Museums are embracing technologies, such as DNA sequencing, to both enhance understanding of their collections and showcase scientific research to the public. Many museums around the world now have molecular laboratories. DNA sequencing has many useful applications for museum research; for example, it can be used to distinguish new species, determine the evolutionary relationships between species and identify the region of origin of artefacts such as kahu kiwi (kiwi feather cloaks). However, it has only recently been appreciated that care should be taken in the construction and use of museum molecular labs. Why is the situation for museums different to universities and other institutions where molecular biology labs are commonplace?
Museums are storehouses of important biological collections and these can become contaminated with copies of DNA that are generated in molecular laboratories. A technique routinely used in molecular labs in the polymerase chain reaction (PCR). PCR is an extremely efficient method to produce millions of copies a targeted region of DNA. If one drop (1/10th of 1 ml) of a PCR is mixed into an Olympic swimming pool then one drop of this highly diluted mixture removed it will still contain around 400 copies of DNA!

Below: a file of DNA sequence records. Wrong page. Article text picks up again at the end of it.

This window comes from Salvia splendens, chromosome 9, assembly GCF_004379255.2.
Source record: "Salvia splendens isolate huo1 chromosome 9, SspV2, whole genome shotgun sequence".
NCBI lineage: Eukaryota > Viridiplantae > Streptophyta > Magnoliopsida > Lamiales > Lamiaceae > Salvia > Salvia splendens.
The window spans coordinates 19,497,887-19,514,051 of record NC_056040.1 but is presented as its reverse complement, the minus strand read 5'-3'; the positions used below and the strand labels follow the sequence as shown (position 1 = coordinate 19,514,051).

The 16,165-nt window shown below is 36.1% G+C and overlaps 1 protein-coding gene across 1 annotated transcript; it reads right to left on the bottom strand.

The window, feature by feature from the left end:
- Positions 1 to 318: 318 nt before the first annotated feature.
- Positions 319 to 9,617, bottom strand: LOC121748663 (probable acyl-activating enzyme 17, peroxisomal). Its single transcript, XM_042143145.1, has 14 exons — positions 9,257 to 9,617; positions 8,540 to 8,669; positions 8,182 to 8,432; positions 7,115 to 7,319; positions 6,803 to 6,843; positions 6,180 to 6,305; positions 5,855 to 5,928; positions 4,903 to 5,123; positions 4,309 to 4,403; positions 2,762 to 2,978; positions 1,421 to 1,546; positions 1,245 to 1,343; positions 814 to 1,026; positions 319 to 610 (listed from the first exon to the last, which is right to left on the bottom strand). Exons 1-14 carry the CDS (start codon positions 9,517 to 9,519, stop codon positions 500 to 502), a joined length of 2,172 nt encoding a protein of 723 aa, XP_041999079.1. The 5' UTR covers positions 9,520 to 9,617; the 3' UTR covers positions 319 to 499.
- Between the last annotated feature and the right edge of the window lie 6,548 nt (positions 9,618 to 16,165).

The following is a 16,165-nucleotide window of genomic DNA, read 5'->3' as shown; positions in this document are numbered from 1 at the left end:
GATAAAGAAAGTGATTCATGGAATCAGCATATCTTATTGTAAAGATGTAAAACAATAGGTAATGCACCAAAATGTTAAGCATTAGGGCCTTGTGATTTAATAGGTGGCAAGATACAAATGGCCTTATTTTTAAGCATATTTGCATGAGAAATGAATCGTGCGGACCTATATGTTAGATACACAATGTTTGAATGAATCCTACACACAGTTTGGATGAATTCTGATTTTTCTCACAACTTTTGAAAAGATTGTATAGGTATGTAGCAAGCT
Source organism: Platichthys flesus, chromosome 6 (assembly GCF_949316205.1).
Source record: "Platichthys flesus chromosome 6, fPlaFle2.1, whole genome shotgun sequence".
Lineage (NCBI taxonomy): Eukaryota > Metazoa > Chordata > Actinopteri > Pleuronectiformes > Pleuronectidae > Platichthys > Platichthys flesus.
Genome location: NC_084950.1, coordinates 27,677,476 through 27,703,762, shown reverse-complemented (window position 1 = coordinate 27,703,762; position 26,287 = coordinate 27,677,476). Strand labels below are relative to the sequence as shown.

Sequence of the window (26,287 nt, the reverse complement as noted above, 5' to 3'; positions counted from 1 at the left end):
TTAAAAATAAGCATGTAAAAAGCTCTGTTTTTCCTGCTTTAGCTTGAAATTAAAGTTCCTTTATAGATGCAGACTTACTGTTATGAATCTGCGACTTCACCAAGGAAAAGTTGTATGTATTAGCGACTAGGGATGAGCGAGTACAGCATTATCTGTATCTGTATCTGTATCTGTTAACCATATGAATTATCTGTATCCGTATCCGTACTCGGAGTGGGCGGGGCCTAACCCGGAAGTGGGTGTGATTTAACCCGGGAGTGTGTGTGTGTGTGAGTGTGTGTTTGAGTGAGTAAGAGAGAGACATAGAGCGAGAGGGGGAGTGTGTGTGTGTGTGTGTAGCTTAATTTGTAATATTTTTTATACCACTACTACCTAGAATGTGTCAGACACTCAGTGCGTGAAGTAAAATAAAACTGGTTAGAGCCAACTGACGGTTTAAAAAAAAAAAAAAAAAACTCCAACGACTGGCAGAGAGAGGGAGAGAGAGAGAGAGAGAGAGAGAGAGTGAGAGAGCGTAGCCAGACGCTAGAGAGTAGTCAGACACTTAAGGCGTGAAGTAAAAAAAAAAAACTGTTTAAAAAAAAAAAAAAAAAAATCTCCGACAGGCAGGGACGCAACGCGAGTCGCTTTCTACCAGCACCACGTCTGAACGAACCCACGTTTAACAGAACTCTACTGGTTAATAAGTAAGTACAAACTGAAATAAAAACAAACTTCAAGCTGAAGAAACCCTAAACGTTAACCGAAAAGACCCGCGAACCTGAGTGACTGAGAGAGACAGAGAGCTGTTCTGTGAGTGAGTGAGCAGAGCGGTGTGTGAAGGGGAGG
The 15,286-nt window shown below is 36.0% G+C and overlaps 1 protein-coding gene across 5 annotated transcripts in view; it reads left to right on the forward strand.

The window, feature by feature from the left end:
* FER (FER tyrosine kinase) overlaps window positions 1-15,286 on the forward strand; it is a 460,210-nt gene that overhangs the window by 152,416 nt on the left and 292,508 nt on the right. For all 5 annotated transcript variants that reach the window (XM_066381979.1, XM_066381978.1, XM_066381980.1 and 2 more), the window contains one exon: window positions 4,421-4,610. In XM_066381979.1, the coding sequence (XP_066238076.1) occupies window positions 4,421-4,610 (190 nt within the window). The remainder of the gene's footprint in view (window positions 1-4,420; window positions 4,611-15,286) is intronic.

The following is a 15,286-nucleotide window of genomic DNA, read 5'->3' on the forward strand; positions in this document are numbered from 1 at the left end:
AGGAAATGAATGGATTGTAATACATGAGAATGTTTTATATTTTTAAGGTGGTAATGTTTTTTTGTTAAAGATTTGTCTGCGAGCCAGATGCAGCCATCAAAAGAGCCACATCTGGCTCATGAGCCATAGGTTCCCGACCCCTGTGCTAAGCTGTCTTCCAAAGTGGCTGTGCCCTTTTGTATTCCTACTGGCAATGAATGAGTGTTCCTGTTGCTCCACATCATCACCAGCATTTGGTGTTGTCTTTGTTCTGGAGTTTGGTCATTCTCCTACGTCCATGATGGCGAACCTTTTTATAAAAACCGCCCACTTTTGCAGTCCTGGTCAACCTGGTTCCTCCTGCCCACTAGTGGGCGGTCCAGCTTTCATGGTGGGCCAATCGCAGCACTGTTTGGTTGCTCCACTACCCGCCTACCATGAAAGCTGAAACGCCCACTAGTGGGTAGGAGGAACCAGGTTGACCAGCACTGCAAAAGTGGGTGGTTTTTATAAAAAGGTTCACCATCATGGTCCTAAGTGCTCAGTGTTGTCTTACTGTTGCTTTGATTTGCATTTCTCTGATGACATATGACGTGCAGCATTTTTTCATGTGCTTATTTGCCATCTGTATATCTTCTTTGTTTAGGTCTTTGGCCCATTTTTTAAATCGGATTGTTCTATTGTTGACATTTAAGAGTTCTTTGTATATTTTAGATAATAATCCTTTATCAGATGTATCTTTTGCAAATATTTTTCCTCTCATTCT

In a museum setting, if care is not taken, these millions of copies of DNA could contaminate the biological specimens in museum collections. These specimens, such as animal bones and pressed plants, typically contain small amounts of their own DNA because DNA degrades over time, starting with the death of the organism. It is very easy for the low levels of DNA to become swamped by the copies of DNA generated by PCR. Future attempts to use contaminated specimens for genetic research may be compromised with the contaminating PCR products detected instead of the specimen’s own DNA. So how do we avoid this problem?
Together with Leon Perrie, a colleague in Te Papa’s Natural Environment team, I recently suggested that strict protocols should be developed for constructing and using molecular laboratories within museums. These include having labs and collections in different buildings, or at least having separate ventilation systems for each, and having a one-way movement of people, equipment and specimens from collection areas to labs. We hope that museum researchers take up these suggestions in order to protect the research potential of their important, and often irreplaceable, collections of biological specimens.